A Teesside dad died after catching covid during a respite stay at a Middlesbrough care home after staff failed to tell his family about an outbreak.Redcar and Cleveland Council has been told to apologise after the dementia patient - known as Mr Y - died after he caught covid at Stainton Lodge Care Centre.
The Local Government and Social Care Ombudsman says the family were stopped from making an informed decision after the Hemlington care home failed to notify the family or the council of the outbreak.In a response to Mr Y's son's complaint - following a visit to the care home - a council spokesperson said that it: "revealed poor recording of temperature checks and lateral flow tests."
They added that an inspection of infection prevention and control measures just days after Mr Y's death showed areas of concern, including inadequate use of PPE and clinical waste bins in corridors outside the rooms of people who had tested positive for the virus.Mr Y lived at home with support from his family and had been diagnosed with dementia along with a number of other age-related medical conditions, some of which affected his lungs.
His son, known in the report as Mr X, was due to go away in September 2021 and Redcar and Cleveland Council arranged 18 days of residential respite care at Stainton Lodge Care Home, where Mr Y's wife was already a resident.On 23 August last year, Stainton Lodge had an outbreak of Covid in a ground floor unit and Public Health England advised the care home to do a risk assessment before taking on new residents.
Mr X says the care centre did not tell them about the outbreak, despite having informed them about previous outbreaks.Almost a month later, staff from Stainton Lodge visited Mr Y at home on 21 September to test him for Covid and Mr X's partner (Ms W) was with him during the visit.
The care home claims to have told them about the outbreak but Ms W says this is not true.Mr X says that had he known about the outbreak, he would have arranged other care for his father while he was away as his family had made consistent efforts during the pandemic to protect Mr Y from the virus.
After he tested negative for the virus, Mr Y visited the care home on 23 September, but less than two weeks later, on 5 October, Mr Y was reported as having a temperature.The next day, Ms W called to arrange a visit for 7 October but was told Stainton Lodge had closed to visitors because of a covid outbreak.
That day the care home told Mr X his father had tested positive and on 8 October he was taken to hospital.Mr X returned home and was told his father's condition was stable but on 10 October his health had deteriorated and Mr X and his family visited to say goodbye.
Mr Y died the next day.In April 2020 - just over a month after the first lockdown was announced - Stainton Lodge Care Centre confirmed that 17 of their residents died since the start of the pandemic.
While two were confirmed as having tested positive for covid, the other 15 died before tests could be carried out.The care home were contracted for comment by Teesside Live but leadership had not responded at the time of publication.Following his father's passing, Mr X wrote to the council and was told that a visit to Stainton Lodge Care Centre revealed poor recording of temperature checks and lateral flow tests while an inspection on 30 September showed areas of concern.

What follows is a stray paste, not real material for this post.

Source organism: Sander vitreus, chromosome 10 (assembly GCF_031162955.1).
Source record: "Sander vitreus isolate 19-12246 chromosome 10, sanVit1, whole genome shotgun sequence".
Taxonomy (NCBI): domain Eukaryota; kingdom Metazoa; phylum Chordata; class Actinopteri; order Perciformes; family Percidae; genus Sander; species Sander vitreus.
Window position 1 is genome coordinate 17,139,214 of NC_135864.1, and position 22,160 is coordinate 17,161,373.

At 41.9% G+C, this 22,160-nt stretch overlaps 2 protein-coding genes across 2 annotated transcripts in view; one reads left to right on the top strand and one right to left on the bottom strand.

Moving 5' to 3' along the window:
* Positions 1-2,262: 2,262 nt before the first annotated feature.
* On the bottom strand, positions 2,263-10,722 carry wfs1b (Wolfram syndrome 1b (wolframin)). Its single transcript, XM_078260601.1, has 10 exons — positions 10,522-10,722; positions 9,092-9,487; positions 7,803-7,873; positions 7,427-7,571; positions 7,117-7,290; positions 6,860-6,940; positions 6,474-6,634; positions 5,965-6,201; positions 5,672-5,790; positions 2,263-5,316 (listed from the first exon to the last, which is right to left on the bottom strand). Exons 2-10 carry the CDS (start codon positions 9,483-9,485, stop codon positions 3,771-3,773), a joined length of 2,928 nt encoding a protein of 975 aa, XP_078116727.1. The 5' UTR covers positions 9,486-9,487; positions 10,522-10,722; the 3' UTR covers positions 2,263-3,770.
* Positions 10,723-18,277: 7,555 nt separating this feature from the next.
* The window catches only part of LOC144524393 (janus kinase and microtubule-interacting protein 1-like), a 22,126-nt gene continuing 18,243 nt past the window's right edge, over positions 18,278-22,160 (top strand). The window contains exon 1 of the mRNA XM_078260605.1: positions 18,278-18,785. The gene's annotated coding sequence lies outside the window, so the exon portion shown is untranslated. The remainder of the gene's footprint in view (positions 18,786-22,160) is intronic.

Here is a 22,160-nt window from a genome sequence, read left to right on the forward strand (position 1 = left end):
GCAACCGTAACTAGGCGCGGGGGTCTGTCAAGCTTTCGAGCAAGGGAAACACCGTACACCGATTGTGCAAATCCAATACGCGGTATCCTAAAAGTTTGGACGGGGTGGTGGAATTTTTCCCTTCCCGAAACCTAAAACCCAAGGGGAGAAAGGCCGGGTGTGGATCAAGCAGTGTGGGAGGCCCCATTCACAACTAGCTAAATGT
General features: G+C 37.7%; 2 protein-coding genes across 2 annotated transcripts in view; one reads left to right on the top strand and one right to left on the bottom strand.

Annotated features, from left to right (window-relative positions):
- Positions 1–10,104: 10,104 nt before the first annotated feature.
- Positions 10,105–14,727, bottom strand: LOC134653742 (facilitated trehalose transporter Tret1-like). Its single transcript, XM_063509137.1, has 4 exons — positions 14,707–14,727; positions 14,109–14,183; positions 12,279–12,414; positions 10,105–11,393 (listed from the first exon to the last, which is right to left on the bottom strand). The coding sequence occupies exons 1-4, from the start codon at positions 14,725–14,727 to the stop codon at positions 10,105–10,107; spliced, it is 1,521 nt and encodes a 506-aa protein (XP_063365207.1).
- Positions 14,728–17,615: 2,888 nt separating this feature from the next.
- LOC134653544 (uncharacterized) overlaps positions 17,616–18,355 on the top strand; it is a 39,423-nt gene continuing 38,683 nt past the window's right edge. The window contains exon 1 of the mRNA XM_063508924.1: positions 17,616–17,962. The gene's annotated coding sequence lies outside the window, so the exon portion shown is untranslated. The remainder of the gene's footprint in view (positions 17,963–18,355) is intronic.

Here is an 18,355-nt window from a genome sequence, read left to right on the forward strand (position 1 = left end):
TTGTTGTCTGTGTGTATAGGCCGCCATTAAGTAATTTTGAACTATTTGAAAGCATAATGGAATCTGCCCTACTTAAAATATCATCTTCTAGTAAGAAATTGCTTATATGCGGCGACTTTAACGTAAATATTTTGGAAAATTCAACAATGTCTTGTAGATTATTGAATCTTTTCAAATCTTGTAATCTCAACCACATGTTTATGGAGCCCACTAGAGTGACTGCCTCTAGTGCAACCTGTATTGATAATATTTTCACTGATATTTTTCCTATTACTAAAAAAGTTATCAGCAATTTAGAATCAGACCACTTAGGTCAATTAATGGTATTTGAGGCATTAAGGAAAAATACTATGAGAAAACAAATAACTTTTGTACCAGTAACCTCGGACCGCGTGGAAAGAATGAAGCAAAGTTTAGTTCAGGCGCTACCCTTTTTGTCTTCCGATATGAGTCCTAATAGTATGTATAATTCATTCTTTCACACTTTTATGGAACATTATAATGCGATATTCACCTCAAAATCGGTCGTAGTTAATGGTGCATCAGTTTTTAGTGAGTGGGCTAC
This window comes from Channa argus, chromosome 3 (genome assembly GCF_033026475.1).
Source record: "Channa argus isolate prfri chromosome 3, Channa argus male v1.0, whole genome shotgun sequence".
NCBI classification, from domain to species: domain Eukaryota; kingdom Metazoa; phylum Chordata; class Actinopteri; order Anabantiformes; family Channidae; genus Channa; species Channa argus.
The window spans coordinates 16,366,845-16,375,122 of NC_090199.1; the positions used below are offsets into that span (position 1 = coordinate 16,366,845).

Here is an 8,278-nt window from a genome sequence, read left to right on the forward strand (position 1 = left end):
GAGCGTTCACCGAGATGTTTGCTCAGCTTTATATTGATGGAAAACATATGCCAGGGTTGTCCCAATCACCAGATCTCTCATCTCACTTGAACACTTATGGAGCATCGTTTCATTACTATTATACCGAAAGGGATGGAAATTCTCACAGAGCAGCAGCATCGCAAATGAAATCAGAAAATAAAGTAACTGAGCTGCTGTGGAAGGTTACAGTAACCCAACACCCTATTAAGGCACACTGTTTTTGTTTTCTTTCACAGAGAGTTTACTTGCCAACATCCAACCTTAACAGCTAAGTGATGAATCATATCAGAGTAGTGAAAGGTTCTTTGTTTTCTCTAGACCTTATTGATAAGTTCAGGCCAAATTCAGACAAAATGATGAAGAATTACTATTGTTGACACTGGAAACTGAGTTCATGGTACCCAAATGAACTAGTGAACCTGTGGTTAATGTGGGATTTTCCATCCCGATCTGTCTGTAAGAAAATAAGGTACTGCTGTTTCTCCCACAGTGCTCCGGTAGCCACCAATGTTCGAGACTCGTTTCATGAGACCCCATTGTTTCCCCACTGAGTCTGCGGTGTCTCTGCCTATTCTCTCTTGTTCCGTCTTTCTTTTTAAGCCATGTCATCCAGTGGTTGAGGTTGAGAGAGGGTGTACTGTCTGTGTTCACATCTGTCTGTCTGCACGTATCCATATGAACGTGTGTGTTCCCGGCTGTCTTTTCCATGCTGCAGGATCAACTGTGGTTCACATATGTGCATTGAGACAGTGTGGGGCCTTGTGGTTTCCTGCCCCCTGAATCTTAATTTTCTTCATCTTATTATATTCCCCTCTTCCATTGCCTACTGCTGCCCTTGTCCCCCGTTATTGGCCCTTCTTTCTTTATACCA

While records showed limited staff movement between units - in line with government guidance - the council said Stainton Lodge failed to do a covid risk assessment involving Mr Y's family and his social worker.There is also no documented evidence of staff telling the family about the covid outbreak in Stainton Lodge's records and the council said there had been "communication failings between other public bodies over the covid outbreak".
They said the council would refund Mr Y the £505.42 respite stay.The council said, according to the ombudsman report, that Stainton Lodge would be asked to complete accurate and timely records for staff and visitors, including negative test results, temperatures, covid vaccinations and names and signatures of visitors.They were also told to update covid risk assessments for all residents and complete them for all new residents in cooperation with key professionals; and improve communications with families and professionals over outbreaks.The council also said it would work with other public bodies to ensure improved communication over outbreaks of covid.The report stated: "Mr X says they had kept Mr Y safe from Covid-19, even when Ms W contracted it.
"He says Mr Y would not have caught Covid-19 if he had not gone to Stainton Lodge."The reported concluded: "Stainton Lodge’s failings are faults for which the council is accountable.
"They prevented Mr Y’s family from making an informed decision about placing him there."It added: "It seems unlikely they would have agreed to do so and therefore Mr Y would not have contracted Covid-19 at Stainton Lodge from which he died.
"This has caused avoidable distress and justifiable anger."It also stated: "I recommended the council within four weeks writes to Mr X acknowledging and apologising for the failings I have identified and makes a symbolic payment to him of £1,500 for the distress caused. The council has agreed to do this."A spokesperson for Redcar and Cleveland Council said: "We would like to sincerely apologise for the circumstances of this case and our sympathies and thoughts are with the family.
"Our investigation identified a number of failings on the part of the care home that we commissioned to provide the respite care and these failings are listed in the ombudsman’s summary report.They added: "We fully accept the findings of the ombudsman’s report and have actioned the recommendations.
"Lessons learned have been shared with all relevant parties to help ensure there is not a repeat occurrence."